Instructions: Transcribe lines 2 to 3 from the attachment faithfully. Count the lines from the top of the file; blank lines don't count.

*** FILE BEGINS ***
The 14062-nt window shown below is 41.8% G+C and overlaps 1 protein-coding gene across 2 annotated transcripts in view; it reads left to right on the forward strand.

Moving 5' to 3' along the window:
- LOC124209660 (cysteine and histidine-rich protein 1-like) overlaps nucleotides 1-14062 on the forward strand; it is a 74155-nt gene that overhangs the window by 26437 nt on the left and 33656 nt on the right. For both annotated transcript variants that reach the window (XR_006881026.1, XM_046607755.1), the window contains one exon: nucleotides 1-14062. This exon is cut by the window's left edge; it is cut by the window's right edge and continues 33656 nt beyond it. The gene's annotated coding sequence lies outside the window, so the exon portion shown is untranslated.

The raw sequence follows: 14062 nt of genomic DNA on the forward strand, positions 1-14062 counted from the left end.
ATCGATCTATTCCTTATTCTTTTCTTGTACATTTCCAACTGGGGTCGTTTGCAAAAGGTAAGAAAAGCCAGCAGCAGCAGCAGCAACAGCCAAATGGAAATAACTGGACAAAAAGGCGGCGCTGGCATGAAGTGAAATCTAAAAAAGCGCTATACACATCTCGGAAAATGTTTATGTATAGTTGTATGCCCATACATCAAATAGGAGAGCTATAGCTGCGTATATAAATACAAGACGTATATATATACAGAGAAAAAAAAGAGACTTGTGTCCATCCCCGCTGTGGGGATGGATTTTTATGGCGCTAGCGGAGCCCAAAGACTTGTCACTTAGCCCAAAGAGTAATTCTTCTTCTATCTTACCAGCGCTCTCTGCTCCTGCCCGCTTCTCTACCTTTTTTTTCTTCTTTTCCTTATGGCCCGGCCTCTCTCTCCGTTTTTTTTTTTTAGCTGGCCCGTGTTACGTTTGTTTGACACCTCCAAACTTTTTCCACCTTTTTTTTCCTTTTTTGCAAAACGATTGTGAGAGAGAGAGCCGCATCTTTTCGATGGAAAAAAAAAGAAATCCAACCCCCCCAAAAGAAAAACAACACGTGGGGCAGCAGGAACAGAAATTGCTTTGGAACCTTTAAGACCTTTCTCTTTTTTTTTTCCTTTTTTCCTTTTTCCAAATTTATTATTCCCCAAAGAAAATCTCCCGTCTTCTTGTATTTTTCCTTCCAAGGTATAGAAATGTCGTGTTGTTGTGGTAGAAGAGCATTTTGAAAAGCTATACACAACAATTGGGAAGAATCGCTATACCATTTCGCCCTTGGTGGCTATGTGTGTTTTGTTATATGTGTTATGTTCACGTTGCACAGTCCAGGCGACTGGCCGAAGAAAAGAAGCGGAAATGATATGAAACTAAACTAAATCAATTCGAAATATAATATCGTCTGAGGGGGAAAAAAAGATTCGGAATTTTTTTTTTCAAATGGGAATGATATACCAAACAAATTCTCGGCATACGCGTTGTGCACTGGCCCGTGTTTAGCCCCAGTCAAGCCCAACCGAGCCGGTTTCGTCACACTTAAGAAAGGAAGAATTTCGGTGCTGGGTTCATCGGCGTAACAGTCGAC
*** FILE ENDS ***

Moving 5' to 3' along the window:
- LOC124209660 (cysteine and histidine-rich protein 1-like) overlaps nucleotides 1-14062 on the forward strand; it is a 74155-nt gene that overhangs the window by 26437 nt on the left and 33656 nt on the right. For both annotated transcript variants that reach the window (XR_006881026.1, XM_046607755.1), the window contains one exon: nucleotides 1-14062. This exon is cut by the window's left edge; it is cut by the window's right edge and continues 33656 nt beyond it. The gene's annotated coding sequence lies outside the window, so the exon portion shown is untranslated.